SYSTEM AND METHOD FOR DYNAMIC REDUNDANT CALL RECORDING

- Nice Ltd.

A system or method for dynamic redundant call recording may include a plurality of recording devices, each recording device having a plurality of recording resources, and a resource allocator. The resource allocator may receive a request from a call receiving node for commencement of a recording session. It may then attempt to connect to a first one of the plurality of recording devices and if successful, establish a recording session between the call receiving node and the recording device, or if not successful, attempting to connect the recording session controller to a second one of the multiple recording devices. Two resource allocators may operate in parallel to establish dual recording using resources at two different recording devices. Call content may be recorded separately from call metadata and may be integrated with the metadata using a unique call ID.

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Description
PRIOR APPLICATION DATA

The present application is a continuation of prior U.S. application Ser. No. 15/242,772, filed Aug. 22, 2016, entitled “SYSTEM AND METHOD FOR DYNAMIC REDUNDANT CALL RECORDING”, incorporated herein by reference in its entirety.

FIELD OF THE INVENTION

The present disclosure relates to the recording of information, and in particular to methods and systems for recording information in which redundancy is provided to mitigate against the effects of a recording failure.

BACKGROUND

In real time recording of information, if a recording component fails it may be possible to reestablish recording using another recording component. However information may be lost in the time period between the failure of one component and the commencement of recording with another component. To mitigate against such loss of information it is known to provide redundancy, or duplication, in which two or more recording resources are used to make multiple recordings of the information. Then if one of the recording resources fails there is no loss of recorded information since the other resource should have recorded the information. The term “redundant” is used since if there is no failure in recording some of the recorded information may be redundant in that it has been duplicated.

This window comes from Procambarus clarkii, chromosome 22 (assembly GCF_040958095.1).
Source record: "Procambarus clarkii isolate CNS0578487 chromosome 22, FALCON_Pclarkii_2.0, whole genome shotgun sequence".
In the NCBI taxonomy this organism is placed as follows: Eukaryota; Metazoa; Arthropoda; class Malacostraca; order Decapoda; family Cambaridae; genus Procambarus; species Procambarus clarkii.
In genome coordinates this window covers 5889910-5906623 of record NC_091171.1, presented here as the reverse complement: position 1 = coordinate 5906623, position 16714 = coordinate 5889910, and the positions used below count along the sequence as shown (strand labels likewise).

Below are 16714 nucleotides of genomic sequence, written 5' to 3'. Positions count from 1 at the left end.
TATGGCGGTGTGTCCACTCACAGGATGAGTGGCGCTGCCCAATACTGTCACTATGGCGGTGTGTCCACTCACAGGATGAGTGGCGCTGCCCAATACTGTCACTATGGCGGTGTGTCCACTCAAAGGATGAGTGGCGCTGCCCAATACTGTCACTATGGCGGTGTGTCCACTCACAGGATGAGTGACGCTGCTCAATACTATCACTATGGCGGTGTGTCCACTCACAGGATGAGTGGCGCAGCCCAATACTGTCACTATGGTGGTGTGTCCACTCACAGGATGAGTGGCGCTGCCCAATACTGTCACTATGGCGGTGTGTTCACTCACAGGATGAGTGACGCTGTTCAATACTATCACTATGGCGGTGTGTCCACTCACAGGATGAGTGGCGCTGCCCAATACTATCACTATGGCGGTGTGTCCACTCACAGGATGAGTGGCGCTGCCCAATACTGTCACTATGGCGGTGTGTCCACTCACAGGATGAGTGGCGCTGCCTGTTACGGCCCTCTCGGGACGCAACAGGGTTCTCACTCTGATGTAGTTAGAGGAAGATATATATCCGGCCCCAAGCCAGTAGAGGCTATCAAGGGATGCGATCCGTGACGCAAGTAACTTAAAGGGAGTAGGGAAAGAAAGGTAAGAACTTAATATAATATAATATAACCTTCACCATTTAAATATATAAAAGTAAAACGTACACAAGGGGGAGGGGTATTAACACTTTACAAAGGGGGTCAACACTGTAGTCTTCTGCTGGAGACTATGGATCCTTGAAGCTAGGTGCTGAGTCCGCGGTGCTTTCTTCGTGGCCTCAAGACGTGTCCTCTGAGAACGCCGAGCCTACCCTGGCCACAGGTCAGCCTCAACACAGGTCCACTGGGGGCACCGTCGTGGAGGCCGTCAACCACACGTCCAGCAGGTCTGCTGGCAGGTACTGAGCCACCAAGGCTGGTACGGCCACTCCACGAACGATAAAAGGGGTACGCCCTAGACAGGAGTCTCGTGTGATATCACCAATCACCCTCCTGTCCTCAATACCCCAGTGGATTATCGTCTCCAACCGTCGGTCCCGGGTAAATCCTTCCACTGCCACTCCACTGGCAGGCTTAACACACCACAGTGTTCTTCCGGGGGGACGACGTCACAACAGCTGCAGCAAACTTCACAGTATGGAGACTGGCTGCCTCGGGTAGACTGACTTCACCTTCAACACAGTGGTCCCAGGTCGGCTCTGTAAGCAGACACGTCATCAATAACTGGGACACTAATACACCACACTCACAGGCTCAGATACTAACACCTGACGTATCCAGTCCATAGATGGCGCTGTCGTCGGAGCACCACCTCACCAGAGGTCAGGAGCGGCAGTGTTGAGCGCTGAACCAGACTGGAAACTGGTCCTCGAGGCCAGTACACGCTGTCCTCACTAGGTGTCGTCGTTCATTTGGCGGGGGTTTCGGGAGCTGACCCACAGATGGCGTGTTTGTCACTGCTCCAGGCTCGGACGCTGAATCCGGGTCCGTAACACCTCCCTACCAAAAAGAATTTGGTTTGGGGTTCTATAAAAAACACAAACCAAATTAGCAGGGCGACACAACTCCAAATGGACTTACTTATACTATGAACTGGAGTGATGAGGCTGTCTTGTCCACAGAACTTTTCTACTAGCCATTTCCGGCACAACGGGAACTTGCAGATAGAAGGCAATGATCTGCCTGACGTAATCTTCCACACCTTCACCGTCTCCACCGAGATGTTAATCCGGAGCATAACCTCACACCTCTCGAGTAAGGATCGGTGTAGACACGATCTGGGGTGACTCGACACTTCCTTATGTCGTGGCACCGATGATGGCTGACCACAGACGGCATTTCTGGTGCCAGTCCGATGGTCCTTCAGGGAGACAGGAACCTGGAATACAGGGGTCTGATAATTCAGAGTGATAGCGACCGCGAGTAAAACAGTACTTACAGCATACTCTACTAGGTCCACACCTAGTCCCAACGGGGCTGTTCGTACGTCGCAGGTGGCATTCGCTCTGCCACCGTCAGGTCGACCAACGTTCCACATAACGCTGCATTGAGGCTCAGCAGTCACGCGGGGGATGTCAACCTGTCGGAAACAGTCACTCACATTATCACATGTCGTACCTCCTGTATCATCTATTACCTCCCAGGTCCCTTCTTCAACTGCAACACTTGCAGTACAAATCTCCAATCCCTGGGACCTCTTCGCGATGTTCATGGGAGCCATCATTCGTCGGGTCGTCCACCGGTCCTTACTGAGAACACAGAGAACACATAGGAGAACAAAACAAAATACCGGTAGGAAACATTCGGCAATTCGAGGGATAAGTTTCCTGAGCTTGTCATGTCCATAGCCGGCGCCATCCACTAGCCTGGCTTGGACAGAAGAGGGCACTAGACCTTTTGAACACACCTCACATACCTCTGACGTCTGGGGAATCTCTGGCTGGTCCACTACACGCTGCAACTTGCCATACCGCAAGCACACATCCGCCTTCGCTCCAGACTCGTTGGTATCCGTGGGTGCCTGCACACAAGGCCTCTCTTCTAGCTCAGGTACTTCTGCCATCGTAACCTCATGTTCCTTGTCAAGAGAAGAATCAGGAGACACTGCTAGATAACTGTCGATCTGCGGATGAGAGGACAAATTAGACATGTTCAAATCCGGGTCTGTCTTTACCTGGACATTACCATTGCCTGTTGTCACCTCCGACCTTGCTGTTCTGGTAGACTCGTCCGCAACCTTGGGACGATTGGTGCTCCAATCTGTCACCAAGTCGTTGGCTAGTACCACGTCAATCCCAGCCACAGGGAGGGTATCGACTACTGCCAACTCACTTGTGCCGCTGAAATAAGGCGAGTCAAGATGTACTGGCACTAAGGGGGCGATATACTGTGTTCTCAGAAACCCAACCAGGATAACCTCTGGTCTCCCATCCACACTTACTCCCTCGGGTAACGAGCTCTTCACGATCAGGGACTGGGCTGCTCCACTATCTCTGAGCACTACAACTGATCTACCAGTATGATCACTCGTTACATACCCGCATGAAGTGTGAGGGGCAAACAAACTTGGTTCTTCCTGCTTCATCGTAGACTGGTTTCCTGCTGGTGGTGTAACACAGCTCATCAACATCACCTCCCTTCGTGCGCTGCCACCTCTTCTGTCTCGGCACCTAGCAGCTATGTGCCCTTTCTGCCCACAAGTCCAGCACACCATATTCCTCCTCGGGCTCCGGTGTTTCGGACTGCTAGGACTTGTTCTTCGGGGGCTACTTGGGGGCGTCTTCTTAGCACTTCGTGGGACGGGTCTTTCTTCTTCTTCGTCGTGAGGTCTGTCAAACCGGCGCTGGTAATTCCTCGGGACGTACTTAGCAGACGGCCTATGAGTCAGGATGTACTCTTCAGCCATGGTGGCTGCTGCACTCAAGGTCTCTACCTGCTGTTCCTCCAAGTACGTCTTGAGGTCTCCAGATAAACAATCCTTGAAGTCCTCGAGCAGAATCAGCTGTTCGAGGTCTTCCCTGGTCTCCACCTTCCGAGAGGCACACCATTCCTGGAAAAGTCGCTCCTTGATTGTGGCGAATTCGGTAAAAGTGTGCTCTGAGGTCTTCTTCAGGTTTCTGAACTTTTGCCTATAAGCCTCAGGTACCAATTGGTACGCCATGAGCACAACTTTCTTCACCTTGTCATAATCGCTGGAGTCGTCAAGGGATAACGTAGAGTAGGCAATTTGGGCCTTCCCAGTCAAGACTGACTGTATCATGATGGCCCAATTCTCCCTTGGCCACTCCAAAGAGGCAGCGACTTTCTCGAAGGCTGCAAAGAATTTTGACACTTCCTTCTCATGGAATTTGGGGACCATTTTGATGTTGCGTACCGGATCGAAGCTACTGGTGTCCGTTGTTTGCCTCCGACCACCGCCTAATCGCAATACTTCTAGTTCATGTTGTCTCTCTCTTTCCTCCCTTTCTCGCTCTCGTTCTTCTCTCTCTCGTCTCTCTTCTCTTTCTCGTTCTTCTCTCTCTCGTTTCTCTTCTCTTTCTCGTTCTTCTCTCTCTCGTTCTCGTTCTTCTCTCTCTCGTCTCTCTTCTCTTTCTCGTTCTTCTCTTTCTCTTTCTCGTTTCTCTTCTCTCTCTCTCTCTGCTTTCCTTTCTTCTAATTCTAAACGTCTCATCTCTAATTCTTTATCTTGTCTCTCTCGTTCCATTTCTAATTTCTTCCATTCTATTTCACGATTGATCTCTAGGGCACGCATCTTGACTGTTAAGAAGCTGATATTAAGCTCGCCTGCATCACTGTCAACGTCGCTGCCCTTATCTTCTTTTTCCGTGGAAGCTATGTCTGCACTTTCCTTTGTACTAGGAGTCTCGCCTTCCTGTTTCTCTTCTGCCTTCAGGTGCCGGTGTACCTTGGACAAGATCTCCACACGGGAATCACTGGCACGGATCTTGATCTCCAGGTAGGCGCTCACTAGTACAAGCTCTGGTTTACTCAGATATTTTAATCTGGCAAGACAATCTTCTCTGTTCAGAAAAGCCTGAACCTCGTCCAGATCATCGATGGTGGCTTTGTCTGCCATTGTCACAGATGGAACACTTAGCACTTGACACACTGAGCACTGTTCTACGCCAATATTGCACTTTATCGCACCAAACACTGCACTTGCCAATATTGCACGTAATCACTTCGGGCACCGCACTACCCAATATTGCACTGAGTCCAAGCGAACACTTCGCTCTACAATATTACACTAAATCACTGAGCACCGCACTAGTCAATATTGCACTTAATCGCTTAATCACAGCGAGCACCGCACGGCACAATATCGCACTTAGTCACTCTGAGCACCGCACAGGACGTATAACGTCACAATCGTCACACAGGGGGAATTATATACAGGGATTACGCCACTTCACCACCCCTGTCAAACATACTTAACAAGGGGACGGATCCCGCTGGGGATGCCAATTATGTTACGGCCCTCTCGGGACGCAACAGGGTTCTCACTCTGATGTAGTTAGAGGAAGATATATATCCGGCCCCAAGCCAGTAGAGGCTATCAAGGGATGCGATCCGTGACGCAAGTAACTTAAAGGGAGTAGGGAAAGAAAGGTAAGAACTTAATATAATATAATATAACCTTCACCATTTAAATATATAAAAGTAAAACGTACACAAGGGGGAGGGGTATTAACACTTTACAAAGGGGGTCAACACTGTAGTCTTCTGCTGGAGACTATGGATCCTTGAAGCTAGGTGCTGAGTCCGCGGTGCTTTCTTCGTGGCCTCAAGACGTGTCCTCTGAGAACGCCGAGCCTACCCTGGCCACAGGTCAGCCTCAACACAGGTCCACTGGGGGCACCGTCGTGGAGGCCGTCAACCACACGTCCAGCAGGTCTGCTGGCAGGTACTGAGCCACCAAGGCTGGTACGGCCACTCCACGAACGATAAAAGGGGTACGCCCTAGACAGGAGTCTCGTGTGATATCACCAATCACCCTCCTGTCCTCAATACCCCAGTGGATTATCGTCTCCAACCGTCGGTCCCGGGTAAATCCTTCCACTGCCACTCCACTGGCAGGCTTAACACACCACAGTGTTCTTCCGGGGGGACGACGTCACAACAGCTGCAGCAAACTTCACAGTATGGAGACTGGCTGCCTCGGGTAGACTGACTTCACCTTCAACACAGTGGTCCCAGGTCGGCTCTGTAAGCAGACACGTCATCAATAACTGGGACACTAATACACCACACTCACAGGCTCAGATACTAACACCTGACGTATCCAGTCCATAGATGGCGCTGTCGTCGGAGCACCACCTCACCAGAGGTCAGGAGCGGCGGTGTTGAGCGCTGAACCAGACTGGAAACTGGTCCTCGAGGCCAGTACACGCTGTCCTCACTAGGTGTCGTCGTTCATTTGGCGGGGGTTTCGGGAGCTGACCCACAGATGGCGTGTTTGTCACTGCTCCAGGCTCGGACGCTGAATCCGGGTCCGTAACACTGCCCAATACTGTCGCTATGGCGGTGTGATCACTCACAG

SUMMARY

Some embodiments of the present invention address some problems that arise with the use of known recording systems.

Some embodiments of the invention provide systems and method for dynamic call recording.

Some embodiments of the invention provide a method of allocating recording resources in a system for recording of call content such as audio and/or video, for example in real time. The method according to some embodiments may include a plurality of recording devices, each recording device having a plurality of recording resources, and at least two resource allocators. Two resource allocators may operate in parallel and independently of each other to receive a request from a call receiving node in the system for commencement of a recording session. in response to the request, each resource allocators may query the availability of respective different ones of the plurality of recording devices to identity an available recording device. For example the resource allocators may independently of each other attempt to connect to different ones of the plurality of recording devices. If a first attempt is successful, e.g. a recording device is available, a resource allocator may establish a recording session between the call receiving node and the recording device. If the attempt is not successful, e.g. a recording device is not available, the resource allocator may attempt to connect to another one of the multiple recording devices. The resource allocators may report to the call receiving node the identity of an available resource at the available at the recording device to enable direct communication between the recording device and the call receiving node for streaming the content. The resource allocators may be mapped to different respective sets of recording devices to avoid the possibility of the same recording device receiving different requests to record the same information.